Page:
According to, citing a report from the National Highway Traffic Safety Administration, roughly 1.5 million people are arrested for driving under the influence in any given year. While some individuals driving under the influence are easier for law enforcement officers to spot than others based on visual cues such as having a hard time keeping their vehicle in its lane, anyone pulled over for suspected drinking and driving is administered a field sobriety test which includes the use of a device created right here in Indiana — the breathalyzer.

An Early Version of the Breathalyzer was Created by a Professor at Indiana University


According to McGill University's Office of Science and Society, the early form of the breathalyzer as we know it today was created by Dr. Rolla N. Harger, a professor at the Indiana University School of Medicine in 1931. This early version, which Harger called the "Drunkometer" (which sounds more like a carnival game) used a chemical compound called, "acidified potassium permanganate" to determine if someone had been drinking. When the compound reacted with the alcohol in a person's breath, it would turn purple. The darker the purple, the more alcohol the person consumed.

Harger received a patent on his Drunkometer in 1936, and in 1938, the Indianapolis Police field tested it on New Year's Eve. No word on how many people ended up in handcuffs or rang in the new year in the old drunk tank that night.

The Evolution of the Drunkometer into the Breathalyzer

Drunk Driver being pulled over by police cops with copy-space.

While Harger certainly got the ball rolling, it was another Indiana man who gave us the breathalyzer as we know it today. 15 years after the first successful test runs, Ft. Wayne native Robert F. Borkenstein, who had worked with Harger on the development of the Drunkometer, according to a 2002 New York Times article announcing his passing at the age of 89, tinkered with the concept and replaced the acidified potassium permanganate with potassium dichromate, and added photometer. The combination gave a more accurate blood-alcohol reading and smaller, making it easier for officers to use in the field.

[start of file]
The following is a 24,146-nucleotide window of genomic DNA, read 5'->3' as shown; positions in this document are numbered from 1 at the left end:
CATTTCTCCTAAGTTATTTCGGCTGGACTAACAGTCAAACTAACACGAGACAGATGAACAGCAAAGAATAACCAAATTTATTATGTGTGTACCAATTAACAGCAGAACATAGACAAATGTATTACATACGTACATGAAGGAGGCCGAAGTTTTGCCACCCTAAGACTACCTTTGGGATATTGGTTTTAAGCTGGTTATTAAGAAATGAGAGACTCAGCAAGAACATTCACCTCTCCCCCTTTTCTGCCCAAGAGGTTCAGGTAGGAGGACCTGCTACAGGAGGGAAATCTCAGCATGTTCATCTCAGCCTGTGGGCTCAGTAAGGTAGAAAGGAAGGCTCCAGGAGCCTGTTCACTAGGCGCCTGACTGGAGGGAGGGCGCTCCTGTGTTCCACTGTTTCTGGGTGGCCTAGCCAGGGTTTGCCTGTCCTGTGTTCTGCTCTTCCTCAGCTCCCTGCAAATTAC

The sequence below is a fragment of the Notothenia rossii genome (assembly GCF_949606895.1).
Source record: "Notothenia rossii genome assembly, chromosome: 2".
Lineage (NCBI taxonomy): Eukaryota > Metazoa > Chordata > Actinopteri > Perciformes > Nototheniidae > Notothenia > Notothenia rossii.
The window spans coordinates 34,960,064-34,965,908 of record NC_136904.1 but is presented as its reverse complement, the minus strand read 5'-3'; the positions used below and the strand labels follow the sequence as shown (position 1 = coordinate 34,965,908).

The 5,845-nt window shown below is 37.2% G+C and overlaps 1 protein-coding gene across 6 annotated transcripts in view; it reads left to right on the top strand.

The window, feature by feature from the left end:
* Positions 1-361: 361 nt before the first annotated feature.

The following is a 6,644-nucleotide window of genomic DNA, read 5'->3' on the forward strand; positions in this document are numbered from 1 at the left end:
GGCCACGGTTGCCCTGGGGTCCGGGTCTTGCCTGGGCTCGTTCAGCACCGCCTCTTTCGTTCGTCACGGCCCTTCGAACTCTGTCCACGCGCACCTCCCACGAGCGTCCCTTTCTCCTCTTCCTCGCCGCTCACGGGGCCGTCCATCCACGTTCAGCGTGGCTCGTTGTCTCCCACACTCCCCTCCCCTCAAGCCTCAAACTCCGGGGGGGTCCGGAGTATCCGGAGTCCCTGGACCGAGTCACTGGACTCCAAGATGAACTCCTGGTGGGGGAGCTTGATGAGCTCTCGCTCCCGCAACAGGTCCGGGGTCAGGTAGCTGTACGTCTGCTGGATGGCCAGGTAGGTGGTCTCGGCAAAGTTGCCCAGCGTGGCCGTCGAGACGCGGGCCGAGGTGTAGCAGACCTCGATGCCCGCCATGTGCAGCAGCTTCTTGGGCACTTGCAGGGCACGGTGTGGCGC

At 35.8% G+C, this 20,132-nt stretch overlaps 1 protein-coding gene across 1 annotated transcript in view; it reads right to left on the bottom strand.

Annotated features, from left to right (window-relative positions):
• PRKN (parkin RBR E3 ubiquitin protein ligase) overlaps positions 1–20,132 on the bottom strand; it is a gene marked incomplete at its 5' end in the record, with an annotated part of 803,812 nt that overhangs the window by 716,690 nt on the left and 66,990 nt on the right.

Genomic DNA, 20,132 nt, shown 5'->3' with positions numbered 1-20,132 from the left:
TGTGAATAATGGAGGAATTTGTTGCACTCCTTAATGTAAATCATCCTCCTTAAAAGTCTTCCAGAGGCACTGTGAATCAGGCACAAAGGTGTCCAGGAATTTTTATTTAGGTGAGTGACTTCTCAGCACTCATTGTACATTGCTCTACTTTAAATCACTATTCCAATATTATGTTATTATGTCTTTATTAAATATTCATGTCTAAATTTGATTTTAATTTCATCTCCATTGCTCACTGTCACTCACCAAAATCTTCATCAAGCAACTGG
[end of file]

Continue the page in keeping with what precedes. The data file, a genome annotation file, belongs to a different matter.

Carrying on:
The rest, as they say, is history.

Drunk Driving

It would be impossible to determine how many drunk driving-related deaths have been prevented thanks to the invention of the breathalyzer, but you have to think the possibility it has prevented some by getting intoxicated drivers off the roads certainly exists. And, that is all thanks to two men from right here in the Hoosier State.

[Sources: Only In Your StateMcGill University's Office of Science and Society / New York Times]

LOOK: Best Beers From Every State

To find the best beer in each state and Washington D.C., Stacker analyzed January 2020 data from BeerAdvocate, a website that gathers user scores for beer in real-time. BeerAdvocate makes its determinations by compiling consumer ratings for all 50 states and Washington D.C. and applying a weighted rank to each. The weighted rank pulls the beer toward the list's average based on the number of ratings it has and aims to allow lesser-known beers to increase in rank. Only beers with at least 10 rankings to be considered; we took it a step further to only include beers with at least 100 user rankings in our gallery. Keep reading to find out what the best beer is in each of the 50 states and Washington D.C.

More From WBKR-FM